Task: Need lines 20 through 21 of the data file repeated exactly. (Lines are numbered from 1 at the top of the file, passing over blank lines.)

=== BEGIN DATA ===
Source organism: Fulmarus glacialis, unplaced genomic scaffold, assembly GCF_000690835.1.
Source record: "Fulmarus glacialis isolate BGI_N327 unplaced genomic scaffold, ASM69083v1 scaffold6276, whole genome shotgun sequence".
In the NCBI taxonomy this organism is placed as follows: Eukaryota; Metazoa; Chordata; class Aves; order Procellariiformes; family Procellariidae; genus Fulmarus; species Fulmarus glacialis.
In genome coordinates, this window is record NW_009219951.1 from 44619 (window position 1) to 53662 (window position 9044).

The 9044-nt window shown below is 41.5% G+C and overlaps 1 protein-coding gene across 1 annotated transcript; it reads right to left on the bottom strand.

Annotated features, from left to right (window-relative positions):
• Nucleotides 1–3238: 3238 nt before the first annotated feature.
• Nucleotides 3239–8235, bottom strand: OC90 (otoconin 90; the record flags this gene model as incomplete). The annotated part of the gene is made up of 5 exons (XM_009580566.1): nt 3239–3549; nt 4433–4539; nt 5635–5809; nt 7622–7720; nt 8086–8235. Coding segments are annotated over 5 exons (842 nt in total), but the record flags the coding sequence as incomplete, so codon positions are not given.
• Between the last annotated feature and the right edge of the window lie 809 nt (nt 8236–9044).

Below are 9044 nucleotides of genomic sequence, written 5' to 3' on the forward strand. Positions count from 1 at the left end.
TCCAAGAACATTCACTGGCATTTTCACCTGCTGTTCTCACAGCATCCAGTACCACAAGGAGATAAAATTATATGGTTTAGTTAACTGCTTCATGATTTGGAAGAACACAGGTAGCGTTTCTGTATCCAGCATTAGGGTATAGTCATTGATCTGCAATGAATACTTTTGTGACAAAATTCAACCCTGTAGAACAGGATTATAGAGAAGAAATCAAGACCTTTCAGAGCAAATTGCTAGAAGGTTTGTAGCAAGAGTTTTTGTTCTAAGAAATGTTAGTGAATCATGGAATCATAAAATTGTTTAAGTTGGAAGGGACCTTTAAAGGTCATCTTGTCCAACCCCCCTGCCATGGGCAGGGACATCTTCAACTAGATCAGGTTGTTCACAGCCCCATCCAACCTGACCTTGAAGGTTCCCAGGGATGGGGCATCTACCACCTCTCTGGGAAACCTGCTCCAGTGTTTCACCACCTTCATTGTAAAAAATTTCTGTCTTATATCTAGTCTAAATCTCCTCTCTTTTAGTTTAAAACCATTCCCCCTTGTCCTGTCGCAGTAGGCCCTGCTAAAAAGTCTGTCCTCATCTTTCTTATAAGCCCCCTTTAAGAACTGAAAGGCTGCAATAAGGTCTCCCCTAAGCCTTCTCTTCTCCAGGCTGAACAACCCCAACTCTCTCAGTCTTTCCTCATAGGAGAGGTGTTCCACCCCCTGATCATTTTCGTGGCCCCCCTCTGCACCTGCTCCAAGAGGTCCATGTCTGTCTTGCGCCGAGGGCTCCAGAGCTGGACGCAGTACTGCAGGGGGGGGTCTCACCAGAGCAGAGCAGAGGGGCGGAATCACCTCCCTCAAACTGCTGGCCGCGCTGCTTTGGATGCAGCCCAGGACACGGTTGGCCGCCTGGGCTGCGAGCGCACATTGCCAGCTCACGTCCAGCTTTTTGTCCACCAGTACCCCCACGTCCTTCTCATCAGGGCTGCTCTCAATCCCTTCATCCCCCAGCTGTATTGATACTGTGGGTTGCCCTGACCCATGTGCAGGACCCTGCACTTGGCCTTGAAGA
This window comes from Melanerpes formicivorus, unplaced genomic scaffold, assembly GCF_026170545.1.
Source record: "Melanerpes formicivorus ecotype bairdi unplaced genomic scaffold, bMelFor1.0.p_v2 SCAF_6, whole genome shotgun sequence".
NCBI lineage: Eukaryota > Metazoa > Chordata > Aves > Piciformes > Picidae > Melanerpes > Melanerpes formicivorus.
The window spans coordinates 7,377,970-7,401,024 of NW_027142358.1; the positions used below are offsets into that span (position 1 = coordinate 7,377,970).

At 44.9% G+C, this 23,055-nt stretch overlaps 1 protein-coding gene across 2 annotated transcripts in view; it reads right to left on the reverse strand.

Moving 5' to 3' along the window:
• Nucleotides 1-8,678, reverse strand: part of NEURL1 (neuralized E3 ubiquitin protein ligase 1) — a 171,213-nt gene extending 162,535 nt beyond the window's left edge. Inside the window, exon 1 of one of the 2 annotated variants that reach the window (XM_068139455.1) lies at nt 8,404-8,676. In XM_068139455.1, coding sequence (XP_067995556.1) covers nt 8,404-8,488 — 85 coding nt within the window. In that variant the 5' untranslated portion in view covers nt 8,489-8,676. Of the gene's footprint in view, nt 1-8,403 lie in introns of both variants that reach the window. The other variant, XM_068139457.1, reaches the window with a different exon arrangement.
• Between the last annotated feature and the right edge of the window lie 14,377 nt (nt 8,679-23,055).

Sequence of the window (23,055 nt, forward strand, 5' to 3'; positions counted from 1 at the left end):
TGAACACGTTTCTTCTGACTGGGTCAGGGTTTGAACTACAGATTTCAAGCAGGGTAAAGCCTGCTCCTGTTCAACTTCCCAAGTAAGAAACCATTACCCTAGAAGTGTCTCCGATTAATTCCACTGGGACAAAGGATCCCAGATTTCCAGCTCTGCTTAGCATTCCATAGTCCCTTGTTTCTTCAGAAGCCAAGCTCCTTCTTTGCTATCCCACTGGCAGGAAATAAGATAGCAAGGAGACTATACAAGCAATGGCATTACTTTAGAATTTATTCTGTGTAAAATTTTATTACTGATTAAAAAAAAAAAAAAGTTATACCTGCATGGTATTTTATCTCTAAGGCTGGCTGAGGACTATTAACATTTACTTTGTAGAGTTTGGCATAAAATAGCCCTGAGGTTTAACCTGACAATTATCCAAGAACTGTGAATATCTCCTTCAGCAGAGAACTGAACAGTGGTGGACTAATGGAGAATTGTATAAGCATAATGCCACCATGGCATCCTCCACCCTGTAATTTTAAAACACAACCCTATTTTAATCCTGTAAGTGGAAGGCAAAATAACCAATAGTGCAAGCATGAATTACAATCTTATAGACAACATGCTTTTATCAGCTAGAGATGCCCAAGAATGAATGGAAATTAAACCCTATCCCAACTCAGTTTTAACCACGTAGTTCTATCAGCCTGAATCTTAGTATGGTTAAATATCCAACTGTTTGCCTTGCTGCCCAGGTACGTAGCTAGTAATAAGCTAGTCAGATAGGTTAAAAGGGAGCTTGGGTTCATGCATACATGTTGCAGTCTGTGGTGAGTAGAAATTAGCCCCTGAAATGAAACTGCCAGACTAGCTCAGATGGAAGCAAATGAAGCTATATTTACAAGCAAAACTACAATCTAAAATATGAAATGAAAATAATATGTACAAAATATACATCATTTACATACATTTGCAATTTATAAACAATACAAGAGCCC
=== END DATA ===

Sequence of the window (23,055 nt, forward strand, 5' to 3'; positions counted from 1 at the left end):
TGAACACGTTTCTTCTGACTGGGTCAGGGTTTGAACTACAGATTTCAAGCAGGGTAAAGCCTGCTCCTGTTCAACTTCCCAAGTAAGAAACCATTACCCTAGAAGTGTCTCCGATTAATTCCACTGGGACAAAGGATCCCAGATTTCCAGCTCTGCTTAGCATTCCATAGTCCCTTGTTTCTTCAGAAGCCAAGCTCCTTCTTTGCTATCCCACTGGCAGGAAATAAGATAGCAAGGAGACTATACAAGCAATGGCATTACTTTAGAATTTATTCTGTGTAAAATTTTATTACTGATTAAAAAAAAAAAAAAGTTATACCTGCATGGTATTTTATCTCTAAGGCTGGCTGAGGACTATTAACATTTACTTTGTAGAGTTTGGCATAAAATAGCCCTGAGGTTTAACCTGACAATTATCCAAGAACTGTGAATATCTCCTTCAGCAGAGAACTGAACAGTGGTGGACTAATGGAGAATTGTATAAGCATAATGCCACCATGGCATCCTCCACCCTGTAATTTTAAAACACAACCCTATTTTAATCCTGTAAGTGGAAGGCAAAATAACCAATAGTGCAAGCATGAATTACAATCTTATAGACAACATGCTTTTATCAGCTAGAGATGCCCAAGAATGAATGGAAATTAAACCCTATCCCAACTCAGTTTTAACCACGTAGTTCTATCAGCCTGAATCTTAGTATGGTTAAATATCCAACTGTTTGCCTTGCTGCCCAGGTACGTAGCTAGTAATAAGCTAGTCAGATAGGTTAAAAGGGAGCTTGGGTTCATGCATACATGTTGCAGTCTGTGGTGAGTAGAAATTAGCCCCTGAAATGAAACTGCCAGACTAGCTCAGATGGAAGCAAATGAAGCTATATTTACAAGCAAAACTACAATCTAAAATATGAAATGAAAATAATATGTACAAAATATACATCATTTACATACATTTGCAATTTATAAACAATACAAGAGCCC